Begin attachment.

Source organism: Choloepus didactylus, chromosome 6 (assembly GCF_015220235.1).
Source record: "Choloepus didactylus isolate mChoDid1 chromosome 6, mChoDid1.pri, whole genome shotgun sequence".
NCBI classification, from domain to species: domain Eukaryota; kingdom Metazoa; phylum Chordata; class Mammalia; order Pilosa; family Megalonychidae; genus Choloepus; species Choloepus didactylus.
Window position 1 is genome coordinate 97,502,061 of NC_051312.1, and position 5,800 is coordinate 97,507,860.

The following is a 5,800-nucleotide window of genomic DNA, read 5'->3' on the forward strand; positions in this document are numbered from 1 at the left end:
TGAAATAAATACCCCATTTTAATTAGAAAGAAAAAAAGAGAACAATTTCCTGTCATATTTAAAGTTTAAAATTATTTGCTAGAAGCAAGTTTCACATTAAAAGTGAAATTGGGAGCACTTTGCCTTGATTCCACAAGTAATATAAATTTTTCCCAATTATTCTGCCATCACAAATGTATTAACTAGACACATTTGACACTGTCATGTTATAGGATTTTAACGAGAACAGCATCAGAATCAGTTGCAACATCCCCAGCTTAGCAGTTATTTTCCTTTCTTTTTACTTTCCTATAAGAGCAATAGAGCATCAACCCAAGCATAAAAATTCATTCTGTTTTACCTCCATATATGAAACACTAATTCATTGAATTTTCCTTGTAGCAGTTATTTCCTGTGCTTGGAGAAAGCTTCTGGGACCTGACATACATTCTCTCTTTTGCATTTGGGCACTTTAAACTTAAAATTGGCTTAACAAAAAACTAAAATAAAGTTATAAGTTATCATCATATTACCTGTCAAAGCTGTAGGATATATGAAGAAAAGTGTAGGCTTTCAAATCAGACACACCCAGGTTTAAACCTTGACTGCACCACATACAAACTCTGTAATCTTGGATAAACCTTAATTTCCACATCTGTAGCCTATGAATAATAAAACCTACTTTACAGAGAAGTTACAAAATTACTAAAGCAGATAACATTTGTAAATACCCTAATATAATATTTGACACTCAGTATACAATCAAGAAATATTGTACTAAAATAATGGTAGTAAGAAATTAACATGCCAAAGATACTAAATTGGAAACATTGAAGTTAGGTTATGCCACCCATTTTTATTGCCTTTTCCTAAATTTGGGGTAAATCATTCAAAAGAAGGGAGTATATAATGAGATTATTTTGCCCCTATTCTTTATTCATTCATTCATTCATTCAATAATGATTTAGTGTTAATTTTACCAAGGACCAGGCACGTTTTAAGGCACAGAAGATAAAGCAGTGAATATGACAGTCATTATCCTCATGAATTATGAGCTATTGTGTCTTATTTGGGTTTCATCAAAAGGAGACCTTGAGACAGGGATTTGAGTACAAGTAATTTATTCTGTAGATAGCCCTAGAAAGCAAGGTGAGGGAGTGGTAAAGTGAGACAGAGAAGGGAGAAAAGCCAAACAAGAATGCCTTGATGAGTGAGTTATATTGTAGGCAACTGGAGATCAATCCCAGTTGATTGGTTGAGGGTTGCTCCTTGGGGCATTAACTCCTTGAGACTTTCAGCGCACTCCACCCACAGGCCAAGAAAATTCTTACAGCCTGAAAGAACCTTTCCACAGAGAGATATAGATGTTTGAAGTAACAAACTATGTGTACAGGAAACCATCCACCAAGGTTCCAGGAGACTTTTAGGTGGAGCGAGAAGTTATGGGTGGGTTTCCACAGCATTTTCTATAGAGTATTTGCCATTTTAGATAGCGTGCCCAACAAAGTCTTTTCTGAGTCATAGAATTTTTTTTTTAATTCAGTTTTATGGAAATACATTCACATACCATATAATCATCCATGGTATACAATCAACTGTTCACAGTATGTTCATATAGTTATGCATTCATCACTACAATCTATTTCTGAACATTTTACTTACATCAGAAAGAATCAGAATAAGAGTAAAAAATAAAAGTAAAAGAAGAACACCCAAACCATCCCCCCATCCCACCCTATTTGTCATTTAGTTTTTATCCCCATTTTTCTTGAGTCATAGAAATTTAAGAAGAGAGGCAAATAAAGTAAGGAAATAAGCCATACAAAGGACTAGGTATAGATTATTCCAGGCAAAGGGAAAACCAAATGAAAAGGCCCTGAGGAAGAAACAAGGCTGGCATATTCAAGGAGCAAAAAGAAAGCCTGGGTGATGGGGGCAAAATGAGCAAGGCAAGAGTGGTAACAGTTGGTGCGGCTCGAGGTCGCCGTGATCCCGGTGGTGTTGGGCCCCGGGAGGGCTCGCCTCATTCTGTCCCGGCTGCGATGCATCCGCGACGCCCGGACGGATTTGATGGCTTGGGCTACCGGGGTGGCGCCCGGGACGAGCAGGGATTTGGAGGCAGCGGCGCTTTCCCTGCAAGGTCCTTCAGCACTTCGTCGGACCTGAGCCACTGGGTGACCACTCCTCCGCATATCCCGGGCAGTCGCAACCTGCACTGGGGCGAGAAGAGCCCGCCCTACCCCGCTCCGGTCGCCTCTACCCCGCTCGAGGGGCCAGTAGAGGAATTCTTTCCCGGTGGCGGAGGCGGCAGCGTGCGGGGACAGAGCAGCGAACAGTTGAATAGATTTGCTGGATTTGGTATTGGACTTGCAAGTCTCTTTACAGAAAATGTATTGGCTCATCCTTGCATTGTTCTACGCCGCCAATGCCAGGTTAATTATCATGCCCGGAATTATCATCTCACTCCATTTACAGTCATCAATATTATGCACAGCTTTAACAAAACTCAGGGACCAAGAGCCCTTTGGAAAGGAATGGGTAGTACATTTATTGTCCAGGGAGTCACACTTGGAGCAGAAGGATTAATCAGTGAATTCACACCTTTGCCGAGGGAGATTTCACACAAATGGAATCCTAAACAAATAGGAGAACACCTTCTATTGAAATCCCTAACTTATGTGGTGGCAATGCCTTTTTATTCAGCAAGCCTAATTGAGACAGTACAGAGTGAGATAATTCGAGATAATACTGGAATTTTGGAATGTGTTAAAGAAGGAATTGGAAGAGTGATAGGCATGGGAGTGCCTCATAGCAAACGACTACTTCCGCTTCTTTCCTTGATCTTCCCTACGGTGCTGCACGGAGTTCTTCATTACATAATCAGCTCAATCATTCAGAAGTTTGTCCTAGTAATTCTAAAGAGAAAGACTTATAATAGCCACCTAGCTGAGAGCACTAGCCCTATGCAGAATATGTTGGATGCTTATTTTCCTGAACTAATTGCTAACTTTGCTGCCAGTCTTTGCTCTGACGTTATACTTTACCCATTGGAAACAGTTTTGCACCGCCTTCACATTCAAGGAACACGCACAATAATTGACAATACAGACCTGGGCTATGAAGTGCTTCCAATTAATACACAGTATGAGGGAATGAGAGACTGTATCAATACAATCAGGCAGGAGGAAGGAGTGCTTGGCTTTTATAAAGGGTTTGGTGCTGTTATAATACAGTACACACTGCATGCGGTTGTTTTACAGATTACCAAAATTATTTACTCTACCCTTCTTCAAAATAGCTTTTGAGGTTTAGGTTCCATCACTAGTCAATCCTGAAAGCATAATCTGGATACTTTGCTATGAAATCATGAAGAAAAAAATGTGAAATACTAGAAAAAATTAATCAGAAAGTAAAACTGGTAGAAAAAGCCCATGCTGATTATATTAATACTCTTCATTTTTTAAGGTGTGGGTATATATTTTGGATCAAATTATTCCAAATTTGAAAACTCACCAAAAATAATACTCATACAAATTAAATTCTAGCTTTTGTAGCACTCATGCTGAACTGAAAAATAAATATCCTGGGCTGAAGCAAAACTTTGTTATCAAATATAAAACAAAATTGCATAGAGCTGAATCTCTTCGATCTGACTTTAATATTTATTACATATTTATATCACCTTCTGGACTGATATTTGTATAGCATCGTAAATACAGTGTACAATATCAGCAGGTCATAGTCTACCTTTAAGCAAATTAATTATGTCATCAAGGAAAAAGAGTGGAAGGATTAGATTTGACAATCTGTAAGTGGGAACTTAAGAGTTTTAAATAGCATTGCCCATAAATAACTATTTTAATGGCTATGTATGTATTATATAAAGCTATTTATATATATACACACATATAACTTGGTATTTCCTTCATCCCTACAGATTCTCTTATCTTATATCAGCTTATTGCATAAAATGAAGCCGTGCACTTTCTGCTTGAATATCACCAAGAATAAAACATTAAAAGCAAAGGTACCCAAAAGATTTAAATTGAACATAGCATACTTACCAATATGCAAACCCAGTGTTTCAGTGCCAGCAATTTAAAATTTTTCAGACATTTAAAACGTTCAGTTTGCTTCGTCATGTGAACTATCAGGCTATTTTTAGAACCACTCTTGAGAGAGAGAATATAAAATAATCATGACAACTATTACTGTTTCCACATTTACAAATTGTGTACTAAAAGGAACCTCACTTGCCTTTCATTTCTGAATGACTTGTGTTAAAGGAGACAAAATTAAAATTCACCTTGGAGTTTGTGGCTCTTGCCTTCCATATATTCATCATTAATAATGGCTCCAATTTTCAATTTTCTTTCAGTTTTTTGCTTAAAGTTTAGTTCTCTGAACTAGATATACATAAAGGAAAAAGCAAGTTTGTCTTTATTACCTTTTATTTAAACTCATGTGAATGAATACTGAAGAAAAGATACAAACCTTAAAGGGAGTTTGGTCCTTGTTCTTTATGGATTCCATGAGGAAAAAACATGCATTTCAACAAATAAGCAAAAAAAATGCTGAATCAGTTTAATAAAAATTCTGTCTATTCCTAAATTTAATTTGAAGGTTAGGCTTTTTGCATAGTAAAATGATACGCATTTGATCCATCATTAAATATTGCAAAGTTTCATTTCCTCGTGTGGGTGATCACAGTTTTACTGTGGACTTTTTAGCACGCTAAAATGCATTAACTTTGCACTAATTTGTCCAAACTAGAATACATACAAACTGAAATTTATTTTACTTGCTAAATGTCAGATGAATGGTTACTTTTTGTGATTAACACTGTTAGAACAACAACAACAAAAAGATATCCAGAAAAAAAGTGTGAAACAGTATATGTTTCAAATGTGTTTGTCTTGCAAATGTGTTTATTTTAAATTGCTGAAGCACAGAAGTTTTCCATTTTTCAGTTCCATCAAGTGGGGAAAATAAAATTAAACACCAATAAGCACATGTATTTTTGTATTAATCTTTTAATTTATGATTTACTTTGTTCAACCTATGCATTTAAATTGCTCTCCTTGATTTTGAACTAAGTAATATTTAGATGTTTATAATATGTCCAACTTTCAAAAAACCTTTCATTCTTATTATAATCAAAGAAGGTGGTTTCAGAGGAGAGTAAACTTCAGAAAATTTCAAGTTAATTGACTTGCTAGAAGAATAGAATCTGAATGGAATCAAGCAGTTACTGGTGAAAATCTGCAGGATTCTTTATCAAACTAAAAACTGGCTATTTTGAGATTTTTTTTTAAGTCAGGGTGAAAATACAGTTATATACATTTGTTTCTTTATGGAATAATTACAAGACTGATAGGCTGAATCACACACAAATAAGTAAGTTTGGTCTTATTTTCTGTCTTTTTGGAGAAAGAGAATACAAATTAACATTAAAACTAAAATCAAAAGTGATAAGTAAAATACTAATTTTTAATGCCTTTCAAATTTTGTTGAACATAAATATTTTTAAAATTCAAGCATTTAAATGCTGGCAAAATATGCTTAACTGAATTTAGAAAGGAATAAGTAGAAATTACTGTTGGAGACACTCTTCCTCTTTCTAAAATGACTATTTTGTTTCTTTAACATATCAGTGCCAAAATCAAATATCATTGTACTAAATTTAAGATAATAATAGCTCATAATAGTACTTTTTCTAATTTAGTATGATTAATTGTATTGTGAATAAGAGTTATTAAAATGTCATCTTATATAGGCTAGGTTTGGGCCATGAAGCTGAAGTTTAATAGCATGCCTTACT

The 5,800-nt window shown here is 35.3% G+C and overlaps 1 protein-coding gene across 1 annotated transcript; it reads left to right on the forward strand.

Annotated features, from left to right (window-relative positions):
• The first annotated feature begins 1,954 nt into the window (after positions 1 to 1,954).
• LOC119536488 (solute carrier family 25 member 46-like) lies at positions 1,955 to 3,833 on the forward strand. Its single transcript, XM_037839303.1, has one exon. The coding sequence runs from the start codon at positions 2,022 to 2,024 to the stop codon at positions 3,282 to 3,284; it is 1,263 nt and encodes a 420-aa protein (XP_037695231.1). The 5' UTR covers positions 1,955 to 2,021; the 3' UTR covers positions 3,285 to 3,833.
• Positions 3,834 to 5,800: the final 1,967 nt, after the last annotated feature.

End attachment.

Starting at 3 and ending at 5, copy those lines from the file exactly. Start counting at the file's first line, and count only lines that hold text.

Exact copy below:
NCBI classification, from domain to species: domain Eukaryota; kingdom Metazoa; phylum Chordata; class Mammalia; order Pilosa; family Megalonychidae; genus Choloepus; species Choloepus didactylus.
Window position 1 is genome coordinate 97,502,061 of NC_051312.1, and position 5,800 is coordinate 97,507,860.

The following is a 5,800-nucleotide window of genomic DNA, read 5'->3' on the forward strand; positions in this document are numbered from 1 at the left end: